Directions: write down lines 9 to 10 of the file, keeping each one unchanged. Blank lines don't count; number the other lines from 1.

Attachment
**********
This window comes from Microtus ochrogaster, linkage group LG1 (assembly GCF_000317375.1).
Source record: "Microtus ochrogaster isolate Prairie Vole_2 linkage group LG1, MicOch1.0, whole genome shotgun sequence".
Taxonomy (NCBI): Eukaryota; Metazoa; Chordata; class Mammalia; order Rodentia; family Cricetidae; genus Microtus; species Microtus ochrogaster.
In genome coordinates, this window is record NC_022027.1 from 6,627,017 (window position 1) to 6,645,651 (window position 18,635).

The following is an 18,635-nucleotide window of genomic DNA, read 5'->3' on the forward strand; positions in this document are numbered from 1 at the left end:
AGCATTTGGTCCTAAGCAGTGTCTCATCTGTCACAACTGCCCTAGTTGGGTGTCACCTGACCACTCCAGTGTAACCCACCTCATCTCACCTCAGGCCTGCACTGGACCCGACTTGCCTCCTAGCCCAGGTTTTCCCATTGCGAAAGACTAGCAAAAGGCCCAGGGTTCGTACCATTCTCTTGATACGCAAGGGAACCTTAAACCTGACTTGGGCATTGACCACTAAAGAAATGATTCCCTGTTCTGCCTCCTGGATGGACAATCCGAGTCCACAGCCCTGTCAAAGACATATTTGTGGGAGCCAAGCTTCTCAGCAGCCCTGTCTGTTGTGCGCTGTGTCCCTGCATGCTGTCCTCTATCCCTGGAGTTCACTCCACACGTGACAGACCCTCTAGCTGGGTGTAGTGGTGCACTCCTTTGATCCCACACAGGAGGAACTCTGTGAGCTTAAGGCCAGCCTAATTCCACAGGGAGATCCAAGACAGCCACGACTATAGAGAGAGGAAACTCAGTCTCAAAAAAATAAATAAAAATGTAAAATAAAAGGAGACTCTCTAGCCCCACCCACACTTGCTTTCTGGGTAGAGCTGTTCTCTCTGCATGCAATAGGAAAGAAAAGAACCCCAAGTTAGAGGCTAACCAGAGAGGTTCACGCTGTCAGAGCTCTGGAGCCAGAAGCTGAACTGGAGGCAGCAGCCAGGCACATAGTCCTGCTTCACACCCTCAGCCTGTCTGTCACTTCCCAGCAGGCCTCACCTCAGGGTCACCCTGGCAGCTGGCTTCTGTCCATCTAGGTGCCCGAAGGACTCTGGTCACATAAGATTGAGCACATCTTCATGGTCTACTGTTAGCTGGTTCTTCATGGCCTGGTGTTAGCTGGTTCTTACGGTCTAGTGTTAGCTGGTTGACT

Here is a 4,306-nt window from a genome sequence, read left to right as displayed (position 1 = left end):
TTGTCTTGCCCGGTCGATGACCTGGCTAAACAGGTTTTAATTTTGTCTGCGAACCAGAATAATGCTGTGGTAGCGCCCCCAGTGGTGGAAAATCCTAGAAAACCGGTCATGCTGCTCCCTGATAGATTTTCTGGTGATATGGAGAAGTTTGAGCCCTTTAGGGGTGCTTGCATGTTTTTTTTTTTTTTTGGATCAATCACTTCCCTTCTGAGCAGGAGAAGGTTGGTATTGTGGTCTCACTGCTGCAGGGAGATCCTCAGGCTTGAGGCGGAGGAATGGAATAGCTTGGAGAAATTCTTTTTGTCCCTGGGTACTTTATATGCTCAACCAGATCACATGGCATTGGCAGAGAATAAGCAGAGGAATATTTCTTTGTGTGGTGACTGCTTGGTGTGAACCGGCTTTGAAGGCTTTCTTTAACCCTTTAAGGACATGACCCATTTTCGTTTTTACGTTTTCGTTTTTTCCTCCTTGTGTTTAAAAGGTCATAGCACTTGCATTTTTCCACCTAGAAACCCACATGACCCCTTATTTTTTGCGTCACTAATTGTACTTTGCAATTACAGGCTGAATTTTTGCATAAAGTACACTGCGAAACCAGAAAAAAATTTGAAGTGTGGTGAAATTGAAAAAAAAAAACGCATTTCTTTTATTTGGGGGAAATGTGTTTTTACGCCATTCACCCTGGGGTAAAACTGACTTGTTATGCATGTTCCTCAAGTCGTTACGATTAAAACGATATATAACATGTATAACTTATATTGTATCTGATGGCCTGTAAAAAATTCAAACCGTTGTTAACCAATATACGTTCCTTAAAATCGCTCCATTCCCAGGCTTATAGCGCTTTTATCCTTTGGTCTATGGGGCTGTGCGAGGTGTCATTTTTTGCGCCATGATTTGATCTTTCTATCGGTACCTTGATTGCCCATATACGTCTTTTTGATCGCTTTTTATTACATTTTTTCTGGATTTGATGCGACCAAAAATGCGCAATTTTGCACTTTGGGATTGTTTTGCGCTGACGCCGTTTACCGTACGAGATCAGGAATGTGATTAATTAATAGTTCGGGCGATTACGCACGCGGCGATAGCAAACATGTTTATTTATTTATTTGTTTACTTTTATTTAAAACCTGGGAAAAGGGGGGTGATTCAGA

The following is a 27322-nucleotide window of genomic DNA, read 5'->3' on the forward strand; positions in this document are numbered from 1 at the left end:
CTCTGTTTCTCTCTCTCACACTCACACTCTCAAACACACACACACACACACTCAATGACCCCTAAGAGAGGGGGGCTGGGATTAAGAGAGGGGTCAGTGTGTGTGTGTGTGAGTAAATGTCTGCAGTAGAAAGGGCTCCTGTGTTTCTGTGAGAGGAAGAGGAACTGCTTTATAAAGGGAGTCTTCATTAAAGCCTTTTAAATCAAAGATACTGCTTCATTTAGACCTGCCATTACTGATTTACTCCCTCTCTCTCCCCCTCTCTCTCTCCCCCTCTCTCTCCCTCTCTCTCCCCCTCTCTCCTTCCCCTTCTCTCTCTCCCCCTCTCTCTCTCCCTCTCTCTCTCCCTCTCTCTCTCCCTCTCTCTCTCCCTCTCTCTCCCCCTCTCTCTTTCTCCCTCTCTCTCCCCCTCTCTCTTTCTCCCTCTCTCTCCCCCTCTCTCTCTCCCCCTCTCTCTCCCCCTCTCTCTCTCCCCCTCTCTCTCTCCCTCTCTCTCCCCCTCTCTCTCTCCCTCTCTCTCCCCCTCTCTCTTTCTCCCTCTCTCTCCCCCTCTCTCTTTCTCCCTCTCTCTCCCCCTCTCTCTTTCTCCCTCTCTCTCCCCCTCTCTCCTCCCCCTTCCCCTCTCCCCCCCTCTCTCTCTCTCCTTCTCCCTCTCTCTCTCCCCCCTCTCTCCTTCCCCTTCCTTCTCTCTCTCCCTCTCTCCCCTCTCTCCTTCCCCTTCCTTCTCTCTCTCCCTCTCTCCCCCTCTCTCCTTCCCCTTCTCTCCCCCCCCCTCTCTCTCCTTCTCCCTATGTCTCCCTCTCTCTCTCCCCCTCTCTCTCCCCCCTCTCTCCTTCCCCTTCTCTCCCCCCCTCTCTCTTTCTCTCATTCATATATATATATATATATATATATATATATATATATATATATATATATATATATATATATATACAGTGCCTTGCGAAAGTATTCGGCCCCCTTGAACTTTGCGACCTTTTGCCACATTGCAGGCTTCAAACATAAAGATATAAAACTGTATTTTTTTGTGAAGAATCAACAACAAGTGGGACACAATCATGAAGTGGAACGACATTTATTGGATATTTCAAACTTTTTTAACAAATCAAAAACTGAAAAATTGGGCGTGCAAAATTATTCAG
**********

The following is a 27322-nucleotide window of genomic DNA, read 5'->3' on the forward strand; positions in this document are numbered from 1 at the left end:
CTCTGTTTCTCTCTCTCACACTCACACTCTCAAACACACACACACACACACTCAATGACCCCTAAGAGAGGGGGGCTGGGATTAAGAGAGGGGTCAGTGTGTGTGTGTGTGAGTAAATGTCTGCAGTAGAAAGGGCTCCTGTGTTTCTGTGAGAGGAAGAGGAACTGCTTTATAAAGGGAGTCTTCATTAAAGCCTTTTAAATCAAAGATACTGCTTCATTTAGACCTGCCATTACTGATTTACTCCCTCTCTCTCCCCCTCTCTCTCTCCCCCTCTCTCTCCCTCTCTCTCCCCCTCTCTCCTTCCCCTTCTCTCTCTCCCCCTCTCTCTCTCCCTCTCTCTCTCCCTCTCTCTCTCCCTCTCTCTCTCCCTCTCTCTCCCCCTCTCTCTTTCTCCCTCTCTCTCCCCCTCTCTCTTTCTCCCTCTCTCTCCCCCTCTCTCTCTCCCCCTCTCTCTCCCCCTCTCTCTCTCCCCCTCTCTCTCTCCCTCTCTCTCCCCCTCTCTCTCTCCCTCTCTCTCCCCCTCTCTCTTTCTCCCTCTCTCTCCCCCTCTCTCTTTCTCCCTCTCTCTCCCCCTCTCTCTTTCTCCCTCTCTCTCCCCCTCTCTCCTCCCCCTTCCCCTCTCCCCCCCTCTCTCTCTCTCCTTCTCCCTCTCTCTCTCCCCCCTCTCTCCTTCCCCTTCCTTCTCTCTCTCCCTCTCTCCCCTCTCTCCTTCCCCTTCCTTCTCTCTCTCCCTCTCTCCCCCTCTCTCCTTCCCCTTCTCTCCCCCCCCCTCTCTCTCCTTCTCCCTATGTCTCCCTCTCTCTCTCCCCCTCTCTCTCCCCCCTCTCTCCTTCCCCTTCTCTCCCCCCCTCTCTCTTTCTCTCATTCATATATATATATATATATATATATATATATATATATATATATATATATATATATATATATATACAGTGCCTTGCGAAAGTATTCGGCCCCCTTGAACTTTGCGACCTTTTGCCACATTGCAGGCTTCAAACATAAAGATATAAAACTGTATTTTTTTGTGAAGAATCAACAACAAGTGGGACACAATCATGAAGTGGAACGACATTTATTGGATATTTCAAACTTTTTTAACAAATCAAAAACTGAAAAATTGGGCGTGCAAAATTATTCAG